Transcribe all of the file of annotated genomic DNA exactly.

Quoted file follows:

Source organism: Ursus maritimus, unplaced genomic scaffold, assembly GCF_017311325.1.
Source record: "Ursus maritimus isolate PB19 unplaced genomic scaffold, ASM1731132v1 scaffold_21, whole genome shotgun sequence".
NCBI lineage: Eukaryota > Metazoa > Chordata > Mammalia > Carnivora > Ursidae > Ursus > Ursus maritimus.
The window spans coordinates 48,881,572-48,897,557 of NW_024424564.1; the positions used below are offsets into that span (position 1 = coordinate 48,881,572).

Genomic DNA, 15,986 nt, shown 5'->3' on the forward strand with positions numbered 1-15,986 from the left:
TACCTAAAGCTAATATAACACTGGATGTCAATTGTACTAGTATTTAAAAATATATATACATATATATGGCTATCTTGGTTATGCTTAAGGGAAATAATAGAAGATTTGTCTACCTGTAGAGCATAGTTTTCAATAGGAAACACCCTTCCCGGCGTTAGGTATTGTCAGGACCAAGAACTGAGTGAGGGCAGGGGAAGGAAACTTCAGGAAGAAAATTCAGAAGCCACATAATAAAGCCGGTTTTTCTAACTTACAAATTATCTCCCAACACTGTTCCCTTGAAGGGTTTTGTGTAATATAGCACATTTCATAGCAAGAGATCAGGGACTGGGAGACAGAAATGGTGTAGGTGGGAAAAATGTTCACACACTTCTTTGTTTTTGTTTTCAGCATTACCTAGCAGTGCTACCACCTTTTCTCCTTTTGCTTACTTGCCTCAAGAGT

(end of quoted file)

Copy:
Source organism: Ursus maritimus, unplaced genomic scaffold, assembly GCF_017311325.1.
Source record: "Ursus maritimus isolate PB19 unplaced genomic scaffold, ASM1731132v1 scaffold_21, whole genome shotgun sequence".
NCBI lineage: Eukaryota > Metazoa > Chordata > Mammalia > Carnivora > Ursidae > Ursus > Ursus maritimus.
The window spans coordinates 48,881,572-48,897,557 of NW_024424564.1; the positions used below are offsets into that span (position 1 = coordinate 48,881,572).

Genomic DNA, 15,986 nt, shown 5'->3' on the forward strand with positions numbered 1-15,986 from the left:
TACCTAAAGCTAATATAACACTGGATGTCAATTGTACTAGTATTTAAAAATATATATACATATATATGGCTATCTTGGTTATGCTTAAGGGAAATAATAGAAGATTTGTCTACCTGTAGAGCATAGTTTTCAATAGGAAACACCCTTCCCGGCGTTAGGTATTGTCAGGACCAAGAACTGAGTGAGGGCAGGGGAAGGAAACTTCAGGAAGAAAATTCAGAAGCCACATAATAAAGCCGGTTTTTCTAACTTACAAATTATCTCCCAACACTGTTCCCTTGAAGGGTTTTGTGTAATATAGCACATTTCATAGCAAGAGATCAGGGACTGGGAGACAGAAATGGTGTAGGTGGGAAAAATGTTCACACACTTCTTTGTTTTTGTTTTCAGCATTACCTAGCAGTGCTACCACCTTTTCTCCTTTTGCTTACTTGCCTCAAGAGT